review: “the color purple”

As far as musical revivals go, the current talk of the town is “The Color Purple” at the Bernard B. Jacobs Theatre, directed by John Doyle. Although this musical has recently been on Broadway, this entirely new production gives it different light, while playing alongside “Hamilton,” “Shuffle Along,” and “Eclipsed” it has a new, more political meaning. “The Color Purple” among other great things, has such an important message about black women and the racism and sexism that they face in our prejudiced world. This musical, full of tear-raising anthems, hilarious musical rants, and standing-ovation causing ballads, educates the audience about oppression while also providing them with an extremely enjoyable piece of theater.

The musical follows the lives of several black women, notably Celie (played by the incomparable powerhouse Cynthia Erivo), Sofia (portrayed by “Orange is the New Black” star Danielle Brooks), Shug Avery (first played by music icon Jennifer Hudson and now by the fabulous Heather Headly), and Nettie (played by effotrlessly Joaquina Kalukango). Each of these women gave incredible performances that were nuanced with comedy, tears, and incredibly emotional depth.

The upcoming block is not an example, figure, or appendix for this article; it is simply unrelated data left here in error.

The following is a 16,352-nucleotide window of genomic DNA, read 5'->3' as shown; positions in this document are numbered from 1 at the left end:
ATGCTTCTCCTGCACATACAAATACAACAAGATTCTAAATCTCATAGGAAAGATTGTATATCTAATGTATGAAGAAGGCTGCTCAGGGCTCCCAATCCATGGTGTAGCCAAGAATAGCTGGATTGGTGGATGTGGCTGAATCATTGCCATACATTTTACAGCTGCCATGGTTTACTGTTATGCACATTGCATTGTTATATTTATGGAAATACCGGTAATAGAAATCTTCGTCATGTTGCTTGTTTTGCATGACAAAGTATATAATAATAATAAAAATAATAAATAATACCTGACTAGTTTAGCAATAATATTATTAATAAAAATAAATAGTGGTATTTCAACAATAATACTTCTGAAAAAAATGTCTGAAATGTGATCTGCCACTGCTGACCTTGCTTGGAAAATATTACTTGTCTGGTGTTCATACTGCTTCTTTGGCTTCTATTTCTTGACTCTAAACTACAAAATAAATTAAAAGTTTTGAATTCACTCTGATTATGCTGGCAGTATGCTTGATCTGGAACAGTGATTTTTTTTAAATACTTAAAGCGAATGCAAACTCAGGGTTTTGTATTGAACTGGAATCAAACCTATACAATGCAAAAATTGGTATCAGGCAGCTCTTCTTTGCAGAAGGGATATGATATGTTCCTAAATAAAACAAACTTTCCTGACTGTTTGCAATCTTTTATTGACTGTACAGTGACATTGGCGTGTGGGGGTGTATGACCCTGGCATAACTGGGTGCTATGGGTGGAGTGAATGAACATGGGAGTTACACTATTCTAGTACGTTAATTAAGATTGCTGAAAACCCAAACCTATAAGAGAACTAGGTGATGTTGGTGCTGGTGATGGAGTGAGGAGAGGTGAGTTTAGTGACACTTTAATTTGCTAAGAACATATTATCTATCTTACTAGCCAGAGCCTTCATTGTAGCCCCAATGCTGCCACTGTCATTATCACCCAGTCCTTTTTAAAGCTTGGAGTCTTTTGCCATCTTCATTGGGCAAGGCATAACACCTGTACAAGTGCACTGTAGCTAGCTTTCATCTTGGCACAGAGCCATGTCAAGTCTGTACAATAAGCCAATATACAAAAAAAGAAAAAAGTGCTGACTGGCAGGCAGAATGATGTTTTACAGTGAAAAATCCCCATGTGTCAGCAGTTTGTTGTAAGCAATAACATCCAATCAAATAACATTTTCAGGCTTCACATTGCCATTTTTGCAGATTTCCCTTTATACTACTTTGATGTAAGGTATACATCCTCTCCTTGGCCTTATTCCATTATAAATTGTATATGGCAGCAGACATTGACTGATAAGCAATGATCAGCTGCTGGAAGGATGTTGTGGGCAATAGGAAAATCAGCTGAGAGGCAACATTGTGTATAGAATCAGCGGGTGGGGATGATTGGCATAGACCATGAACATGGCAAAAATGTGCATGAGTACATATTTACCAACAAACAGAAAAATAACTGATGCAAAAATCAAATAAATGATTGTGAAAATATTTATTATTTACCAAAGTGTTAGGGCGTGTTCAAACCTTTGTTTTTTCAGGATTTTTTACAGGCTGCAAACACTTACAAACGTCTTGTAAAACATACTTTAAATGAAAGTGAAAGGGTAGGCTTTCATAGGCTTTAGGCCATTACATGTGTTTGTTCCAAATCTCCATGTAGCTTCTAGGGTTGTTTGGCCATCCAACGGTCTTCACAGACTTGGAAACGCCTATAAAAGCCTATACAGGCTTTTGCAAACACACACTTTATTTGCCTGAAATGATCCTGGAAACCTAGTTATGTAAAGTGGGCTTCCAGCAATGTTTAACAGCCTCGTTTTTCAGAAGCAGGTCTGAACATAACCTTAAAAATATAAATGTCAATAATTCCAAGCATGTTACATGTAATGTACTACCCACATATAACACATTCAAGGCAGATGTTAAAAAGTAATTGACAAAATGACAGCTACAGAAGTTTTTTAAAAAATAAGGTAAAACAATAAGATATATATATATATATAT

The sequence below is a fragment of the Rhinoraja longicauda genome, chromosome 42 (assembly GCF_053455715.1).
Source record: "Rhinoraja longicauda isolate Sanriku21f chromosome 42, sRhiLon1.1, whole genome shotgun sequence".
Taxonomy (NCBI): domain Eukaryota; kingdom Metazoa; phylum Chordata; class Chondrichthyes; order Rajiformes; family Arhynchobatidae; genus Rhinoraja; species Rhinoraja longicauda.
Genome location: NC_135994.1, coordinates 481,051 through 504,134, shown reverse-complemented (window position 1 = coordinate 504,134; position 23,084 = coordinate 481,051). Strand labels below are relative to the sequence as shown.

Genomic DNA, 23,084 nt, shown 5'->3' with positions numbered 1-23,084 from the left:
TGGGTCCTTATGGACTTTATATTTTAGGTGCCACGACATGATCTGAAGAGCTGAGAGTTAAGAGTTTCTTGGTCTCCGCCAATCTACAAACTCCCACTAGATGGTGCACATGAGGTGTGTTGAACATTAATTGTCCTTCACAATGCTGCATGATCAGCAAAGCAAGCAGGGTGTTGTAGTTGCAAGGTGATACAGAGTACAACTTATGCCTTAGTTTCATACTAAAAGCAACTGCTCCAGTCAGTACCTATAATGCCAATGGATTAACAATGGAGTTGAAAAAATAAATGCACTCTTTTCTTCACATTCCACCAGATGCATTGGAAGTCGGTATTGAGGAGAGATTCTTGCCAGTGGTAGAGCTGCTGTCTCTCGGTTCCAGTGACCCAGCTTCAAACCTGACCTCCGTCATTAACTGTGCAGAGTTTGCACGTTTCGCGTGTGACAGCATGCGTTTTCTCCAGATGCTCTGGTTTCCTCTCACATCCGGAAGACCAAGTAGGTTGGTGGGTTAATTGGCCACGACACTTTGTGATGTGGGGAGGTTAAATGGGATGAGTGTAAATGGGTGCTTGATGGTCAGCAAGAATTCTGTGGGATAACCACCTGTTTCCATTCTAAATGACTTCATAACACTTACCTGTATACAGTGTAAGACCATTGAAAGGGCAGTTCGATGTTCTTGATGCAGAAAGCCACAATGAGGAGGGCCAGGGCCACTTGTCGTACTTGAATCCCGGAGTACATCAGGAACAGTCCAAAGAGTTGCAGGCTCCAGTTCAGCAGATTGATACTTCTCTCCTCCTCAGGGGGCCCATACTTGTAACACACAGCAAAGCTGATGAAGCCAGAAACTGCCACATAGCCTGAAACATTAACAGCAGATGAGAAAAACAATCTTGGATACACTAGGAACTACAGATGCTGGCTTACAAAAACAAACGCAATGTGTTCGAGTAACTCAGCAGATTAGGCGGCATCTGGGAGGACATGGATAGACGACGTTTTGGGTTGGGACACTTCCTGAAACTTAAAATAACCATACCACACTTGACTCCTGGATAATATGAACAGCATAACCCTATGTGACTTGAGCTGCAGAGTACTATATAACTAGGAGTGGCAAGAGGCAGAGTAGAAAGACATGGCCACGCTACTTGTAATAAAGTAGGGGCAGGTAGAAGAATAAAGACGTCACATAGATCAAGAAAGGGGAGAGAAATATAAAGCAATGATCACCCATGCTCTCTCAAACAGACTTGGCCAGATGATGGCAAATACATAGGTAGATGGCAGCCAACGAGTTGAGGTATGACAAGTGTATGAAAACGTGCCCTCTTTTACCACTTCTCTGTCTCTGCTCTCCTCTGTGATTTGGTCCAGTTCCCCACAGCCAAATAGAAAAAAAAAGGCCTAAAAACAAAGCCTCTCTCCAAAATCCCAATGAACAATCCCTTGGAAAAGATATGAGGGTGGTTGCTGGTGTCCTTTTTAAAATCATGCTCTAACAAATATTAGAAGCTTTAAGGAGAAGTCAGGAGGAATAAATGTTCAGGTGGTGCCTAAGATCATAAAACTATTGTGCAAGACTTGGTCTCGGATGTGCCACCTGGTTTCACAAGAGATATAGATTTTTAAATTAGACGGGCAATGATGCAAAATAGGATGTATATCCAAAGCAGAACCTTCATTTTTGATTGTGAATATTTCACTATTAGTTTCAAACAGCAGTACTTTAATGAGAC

The songs of the show are so emotionally powerful that the sit with you for days afterwards. In particular, “Somebody Gonna Love You,” “Too Beautiful for Words,” “What About Love?,” “The Color Purple,” and “I’m Here” were all amazing ballads filled with impossible belts, streams of tears, and thunderous applause. When Erivo pours her heart out into “I’m Here” she is usually greeted with a mid-performance standing ovation (a practice that has altogether died on Broadway until this production).

Recently Cynthia Erivo won the Drama Desk Award for Outstanding Leading Actress in a Musical, and this musical with its extraordinary cast is certainly a major contender for the Tony awards. It received 4 nominations including Best Revival of a Musical, Best Leading Actress (Erivo), Best Supporting Actress (Brooks), and Best Direction (Doyle). Although not nominated, the musical also boasted very impressive design, from the modernist set by director John Doyle, to the beautiful costumes by Ann Hould-Ward, to the emotional lighting by Jane Cox.

In a genre that has been too male and too white and too straight for far too long, “The Color Purple” represents one of this season’s amazing attempts to combat that history, to demand change, and to politically share voices and stories that have been repressed. Go see “The Color Purple”–you’ll get an amazing musical, you’ll probably cry, and most importantly, you’ll learn important lessons about intersectionality through musical theater (what more can you ask for?).